A lot of our dogcations are taken in warmer months, but my husband noted that many enjoyable things could still be done (and be fun) in the winter. Our winter dogcation evolved after careful research. I could see it clearly – a New-England winter wonderland. We stayed almost a week and there was a plethora of wintry activities. (Even with little to no snow!)
Where We Stayed: The Paw House Inn West Rutland, Vermont
Now first let me focus a bit on The Paw House Inn itself, because any Bed & Breakfast whose tagline is about catering to dogs (and charges $10 a night if you DON’T bring a dog) certainly deserves some attention.
I think it’s worth noting that before our stay, The Paw House Inn required we send copies of Jaxson’s current vaccinations and complete a doggie profile, which I found to be a wise move. On a previous dogcation at another pet-friendly B&B, we were not required to provide this information. While we were there Jaxson got attacked and bitten by another dog. Not knowing if this dog was up to date on his shots only made a bad situation worse.
Upon arriving and entering the communal area of The Paw House Inn, we noticed a personalized sign that read “Welcome Jaxson.” It was a nice touch.
The Inn itself is replete with dog paraphernalia top to bottom. Framed pictures of dogs encompass the walls and signs about tolerating people but welcoming dogs hang freely. Stanley, the innkeeper’s dog, greets you and follows you everywhere while on your tour of the inn. Our room was very similarly decked out: doggie knick knacks throughout; a dog bed, towel and blanket for Jaxson; and a journal where guests can hand write about their experiences during their stay. It was cute and quaint.
Our first complimentary breakfast consisted of an omelet, waffles, and fruit, all with local Vermont ingredients. It was delicious. A different breakfast is served daily, and we were allowed to bring Jaxson with us to this meal. In summer months I was told breakfast is served on the outdoor patio but in the winter, within a small kitchen area indoors.
I was glad Jaxson was allowed to accompany us, but it was just too close for comfort. And by that I mean Jaxson is the sweetest soul, but he’s also a hound dog. A hound dog who turns into a territorial gremlin around food and other dogs. As we spent more time deterring Jaxson’s guttural growls than enjoying the breakfast itself, we felt it was in everyone’s best interest to eat elsewhere and Mitch (The Innkeeper) was happy to make us breakfast to go. *If your dog isn’t territorial about food around other dogs, you might very well choose to do dine in the kitchen with the other human and canine guests.
There’s a cute agility course out in the back of the property within a gated area.
Jaxson definitely enjoyed being off leash here and although we had to coerce him into trying a few of the challenges (well what senior citizen wouldn’t need some coaxing into contraptions made for the youngsters), I definitely think he enjoyed it. The space isn’t huge, but it did its job.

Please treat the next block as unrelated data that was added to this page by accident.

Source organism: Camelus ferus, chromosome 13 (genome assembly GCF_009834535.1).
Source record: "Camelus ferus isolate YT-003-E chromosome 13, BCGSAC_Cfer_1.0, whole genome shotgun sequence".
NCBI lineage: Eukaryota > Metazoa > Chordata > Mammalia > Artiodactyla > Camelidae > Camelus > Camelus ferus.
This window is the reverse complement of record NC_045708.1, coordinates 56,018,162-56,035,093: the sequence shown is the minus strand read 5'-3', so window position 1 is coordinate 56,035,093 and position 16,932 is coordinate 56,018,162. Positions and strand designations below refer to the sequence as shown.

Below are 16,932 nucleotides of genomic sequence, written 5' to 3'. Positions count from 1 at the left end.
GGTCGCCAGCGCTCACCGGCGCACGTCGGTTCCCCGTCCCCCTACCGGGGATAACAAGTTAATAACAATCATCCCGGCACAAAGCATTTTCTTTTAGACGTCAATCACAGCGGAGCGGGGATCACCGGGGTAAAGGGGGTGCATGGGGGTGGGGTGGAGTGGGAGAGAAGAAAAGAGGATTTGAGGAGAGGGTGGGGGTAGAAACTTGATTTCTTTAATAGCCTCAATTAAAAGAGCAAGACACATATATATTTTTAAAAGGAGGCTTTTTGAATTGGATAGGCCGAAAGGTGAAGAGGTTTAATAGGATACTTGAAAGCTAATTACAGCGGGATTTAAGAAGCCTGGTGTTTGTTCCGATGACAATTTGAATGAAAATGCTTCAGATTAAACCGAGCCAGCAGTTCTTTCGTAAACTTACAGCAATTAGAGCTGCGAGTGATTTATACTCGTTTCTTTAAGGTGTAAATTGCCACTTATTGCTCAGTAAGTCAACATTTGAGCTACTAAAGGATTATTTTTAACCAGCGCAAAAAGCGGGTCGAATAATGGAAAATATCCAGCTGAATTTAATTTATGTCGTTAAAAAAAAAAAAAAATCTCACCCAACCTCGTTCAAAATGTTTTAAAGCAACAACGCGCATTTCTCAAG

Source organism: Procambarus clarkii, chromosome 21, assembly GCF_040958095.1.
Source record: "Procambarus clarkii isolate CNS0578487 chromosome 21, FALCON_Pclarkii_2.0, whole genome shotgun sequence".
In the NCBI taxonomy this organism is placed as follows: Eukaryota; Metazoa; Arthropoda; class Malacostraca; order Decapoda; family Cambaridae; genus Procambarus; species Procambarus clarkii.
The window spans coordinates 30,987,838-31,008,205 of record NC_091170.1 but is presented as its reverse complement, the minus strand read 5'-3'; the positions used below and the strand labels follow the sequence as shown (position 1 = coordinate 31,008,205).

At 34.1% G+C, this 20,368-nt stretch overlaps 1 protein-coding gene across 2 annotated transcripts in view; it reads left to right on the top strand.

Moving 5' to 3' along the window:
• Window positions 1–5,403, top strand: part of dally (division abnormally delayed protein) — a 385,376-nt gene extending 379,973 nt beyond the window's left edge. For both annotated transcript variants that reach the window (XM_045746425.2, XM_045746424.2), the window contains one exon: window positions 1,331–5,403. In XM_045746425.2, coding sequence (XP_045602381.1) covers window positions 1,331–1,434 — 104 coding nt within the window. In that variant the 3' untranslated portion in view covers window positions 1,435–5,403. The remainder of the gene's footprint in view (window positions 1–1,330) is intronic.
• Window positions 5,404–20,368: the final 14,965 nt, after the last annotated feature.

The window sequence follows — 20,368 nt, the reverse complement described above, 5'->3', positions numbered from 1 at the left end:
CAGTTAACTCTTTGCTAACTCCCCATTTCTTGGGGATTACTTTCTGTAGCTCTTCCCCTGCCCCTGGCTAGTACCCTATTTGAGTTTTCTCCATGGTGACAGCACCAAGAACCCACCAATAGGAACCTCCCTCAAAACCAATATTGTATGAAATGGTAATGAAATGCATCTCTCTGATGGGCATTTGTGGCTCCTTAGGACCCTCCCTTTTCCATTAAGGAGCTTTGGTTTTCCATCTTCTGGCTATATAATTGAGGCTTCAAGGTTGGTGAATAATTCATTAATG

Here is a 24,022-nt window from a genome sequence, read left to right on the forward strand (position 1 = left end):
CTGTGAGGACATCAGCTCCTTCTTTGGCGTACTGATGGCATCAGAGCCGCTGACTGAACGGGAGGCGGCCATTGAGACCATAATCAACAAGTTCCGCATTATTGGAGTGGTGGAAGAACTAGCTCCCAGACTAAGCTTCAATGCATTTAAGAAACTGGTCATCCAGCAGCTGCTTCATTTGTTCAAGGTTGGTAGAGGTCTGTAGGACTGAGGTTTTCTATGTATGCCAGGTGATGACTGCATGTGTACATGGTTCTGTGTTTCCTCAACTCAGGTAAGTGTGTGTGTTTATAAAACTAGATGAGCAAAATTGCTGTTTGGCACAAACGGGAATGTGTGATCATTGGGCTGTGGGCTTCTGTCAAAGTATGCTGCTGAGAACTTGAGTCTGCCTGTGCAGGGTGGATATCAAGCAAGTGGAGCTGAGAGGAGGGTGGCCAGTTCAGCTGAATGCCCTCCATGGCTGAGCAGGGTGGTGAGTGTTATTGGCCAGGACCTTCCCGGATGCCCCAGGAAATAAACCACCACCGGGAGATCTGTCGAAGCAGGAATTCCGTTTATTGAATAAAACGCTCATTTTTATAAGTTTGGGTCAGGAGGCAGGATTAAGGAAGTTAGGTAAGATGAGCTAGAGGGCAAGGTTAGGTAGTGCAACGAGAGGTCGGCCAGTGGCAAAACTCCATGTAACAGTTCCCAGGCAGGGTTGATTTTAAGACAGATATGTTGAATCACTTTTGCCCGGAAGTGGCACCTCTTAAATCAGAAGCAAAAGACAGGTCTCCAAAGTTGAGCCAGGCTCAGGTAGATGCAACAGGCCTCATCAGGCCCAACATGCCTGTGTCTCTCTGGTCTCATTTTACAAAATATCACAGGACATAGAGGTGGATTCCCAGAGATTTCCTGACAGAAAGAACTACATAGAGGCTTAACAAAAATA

Despite the wonderful dog-friendly accommodation, dogs cannot be left alone in your room due to the fact there had been some previous property damage by other guests. So there’s a facility onsite called “The Playhouse” which is essentially a small shed/kennel where you can leave your dog if you want to do something without your pup. It’s very basic: concrete floors with units separated by chain-link fence. The facility is open 24/7 but only staffed for during the daytime; there is no security in the evenings.
My senior, spoiled beagle thinks himself one of the immediate family. He is never boarded or left alone in hotel rooms on vacations. He who has a Barbour bed at home AND for the car, he’s spoiled. Now remember, the whole point of our dogcations are that Jaxson can be with us the entire time. Thus we had no use for the The Playhouse.
Many people would leave their dogs in The Playhouse at night while they’d venture out to dinner. I would NOT feel safe leaving my dog in an unlocked, unstaffed cabin. Literally, “Joe Scary Schmo” could just walk in and take your dog. Maybe I’m cynical (I am from New Jersey), but erring on the side of caution means my dog is here with me today. I would only feel comfortable with the kennel during the day while staffed. It’s a personal choice.
So if we never left Jaxson in The Playhouse- how did we go out to eat dinner? Read the second part of our Dogcation: Vermont series, Dogcation: Vermont, Dog-Friendly Activities.
Amy Molnar Schwebel is a New Jersey native who works in the publishing industry in marketing by day. When not working she enjoys travel, fine dining, live music, and her number one passion, spending time with her pooch Jaxson. Amy also revels in writing the Dogcation series for Bridle & Bone, hoping to inform other pet parents that the world is your oyster when it comes to journeying with your dog.